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Topic: delay() and delayMicroseconds() issues (Read 36006 times) previous topic - next topic

borref

I worked on code recently that required precise timing of microsecond intervals from an ISR. Issues that surfaced forced me to deep dive into the Arduino timer functions (see also thread on micros) and some caveats to consider.

The wiki on delayMicroseconds() has a good section on caveats/issues, but it may not be obvious at first what these imply. The delayMicroseconds() function will provide accurate delays as may be needed for some types of applications (e.g. SofwareSerial bit banging) by disabling interrupts during its core delay code. Still, interrupts (e.g. timer overflow, serial, others) may execute before the delayMicroseconds function returns and thus upset precise timing. As a consequence, time critical code will need to guard itself against interrupts even though delayMicroseconds is used. As such, the function does not provide a proper solution to time critical code in itself and it also has other negative consequences as in the following:

In LiquidCrystal bundled with the Arduino IDE 0016, the functions "clear()" and "home()" use delayMicroseconds to pause for 2000 microseconds. Since interrupts are disabled for the duration of the delay, this will cause a loss of one timer overflow interrupt (delays in excess of 1024 microseconds) for every call to home and clear. Considering that the LiquidCrystal library as such does not need exact microsecond interval timing, but rather a guaranteed minimum delay, this is an unnecessary cost to pay as it is likely to upset other code.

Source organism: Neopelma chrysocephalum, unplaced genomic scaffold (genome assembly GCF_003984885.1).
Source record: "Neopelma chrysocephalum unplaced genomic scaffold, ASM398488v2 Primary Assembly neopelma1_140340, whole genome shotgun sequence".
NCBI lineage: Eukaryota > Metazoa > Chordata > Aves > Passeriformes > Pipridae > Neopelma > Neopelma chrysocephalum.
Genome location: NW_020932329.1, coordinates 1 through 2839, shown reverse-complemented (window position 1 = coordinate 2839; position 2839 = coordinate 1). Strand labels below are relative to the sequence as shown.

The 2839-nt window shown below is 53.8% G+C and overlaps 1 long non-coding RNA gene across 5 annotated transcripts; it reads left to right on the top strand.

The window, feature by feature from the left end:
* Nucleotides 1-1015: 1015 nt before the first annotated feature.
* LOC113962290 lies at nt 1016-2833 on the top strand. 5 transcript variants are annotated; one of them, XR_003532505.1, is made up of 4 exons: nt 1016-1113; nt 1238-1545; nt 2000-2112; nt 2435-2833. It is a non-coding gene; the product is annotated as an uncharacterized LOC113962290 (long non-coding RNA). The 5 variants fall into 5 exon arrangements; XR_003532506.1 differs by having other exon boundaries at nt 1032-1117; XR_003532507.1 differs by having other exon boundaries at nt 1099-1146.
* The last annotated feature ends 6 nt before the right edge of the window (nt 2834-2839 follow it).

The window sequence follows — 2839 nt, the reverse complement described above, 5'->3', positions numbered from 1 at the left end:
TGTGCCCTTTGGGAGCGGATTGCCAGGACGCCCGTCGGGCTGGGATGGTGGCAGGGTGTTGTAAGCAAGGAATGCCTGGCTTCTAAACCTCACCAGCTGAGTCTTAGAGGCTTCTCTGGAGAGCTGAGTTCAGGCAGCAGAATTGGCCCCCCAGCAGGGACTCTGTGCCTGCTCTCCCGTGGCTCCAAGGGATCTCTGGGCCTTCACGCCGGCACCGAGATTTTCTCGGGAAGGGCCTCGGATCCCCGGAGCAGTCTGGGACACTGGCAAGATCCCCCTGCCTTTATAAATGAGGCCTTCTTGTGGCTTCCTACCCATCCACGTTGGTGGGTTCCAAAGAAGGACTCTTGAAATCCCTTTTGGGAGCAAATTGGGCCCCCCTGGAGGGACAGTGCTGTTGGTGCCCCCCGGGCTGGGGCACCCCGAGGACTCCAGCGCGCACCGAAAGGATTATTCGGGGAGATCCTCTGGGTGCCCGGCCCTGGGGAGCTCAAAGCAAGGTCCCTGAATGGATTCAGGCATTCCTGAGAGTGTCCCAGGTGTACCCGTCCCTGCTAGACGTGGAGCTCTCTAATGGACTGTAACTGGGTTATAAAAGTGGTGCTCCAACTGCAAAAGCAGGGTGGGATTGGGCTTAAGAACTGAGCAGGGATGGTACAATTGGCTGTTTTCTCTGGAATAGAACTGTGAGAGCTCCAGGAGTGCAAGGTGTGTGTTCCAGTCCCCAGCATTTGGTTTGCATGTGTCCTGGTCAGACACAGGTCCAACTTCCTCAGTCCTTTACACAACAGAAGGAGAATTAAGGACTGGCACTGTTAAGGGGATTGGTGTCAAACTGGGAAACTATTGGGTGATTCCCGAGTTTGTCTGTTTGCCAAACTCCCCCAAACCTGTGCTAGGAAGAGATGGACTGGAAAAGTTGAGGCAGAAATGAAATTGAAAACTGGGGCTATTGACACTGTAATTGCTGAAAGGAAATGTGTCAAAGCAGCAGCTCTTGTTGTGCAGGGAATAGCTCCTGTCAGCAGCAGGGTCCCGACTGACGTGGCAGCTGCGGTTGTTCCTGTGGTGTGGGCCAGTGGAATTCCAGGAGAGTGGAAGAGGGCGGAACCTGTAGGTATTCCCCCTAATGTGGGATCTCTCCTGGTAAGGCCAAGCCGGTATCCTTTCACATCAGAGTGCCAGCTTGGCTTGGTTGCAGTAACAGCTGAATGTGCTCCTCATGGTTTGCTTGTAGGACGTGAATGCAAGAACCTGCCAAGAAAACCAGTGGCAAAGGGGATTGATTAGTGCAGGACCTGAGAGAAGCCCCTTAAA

So why not use delay() then when longer delays are needed (e.g. 2000 microseconds)? The issue here is that delay depends on millis() which in turn depends on the timer0 overflow interrupt. The delay() function may return immediately when called for a 1 millisecond delay because the overflow interrupt may be only 1 microsecond away. So what if we ask for a two millisecond delay then? Every overflow interrupt is actually 1024 microseconds apart and the remainder (24 microseconds) is accounted for by the millis() function such that on occasion it gets incremented twice for a single timer0 overflow interrupt. As a consequence, even a two millisecond delay may return immediately with no delay whatsoever besides the function call overhead.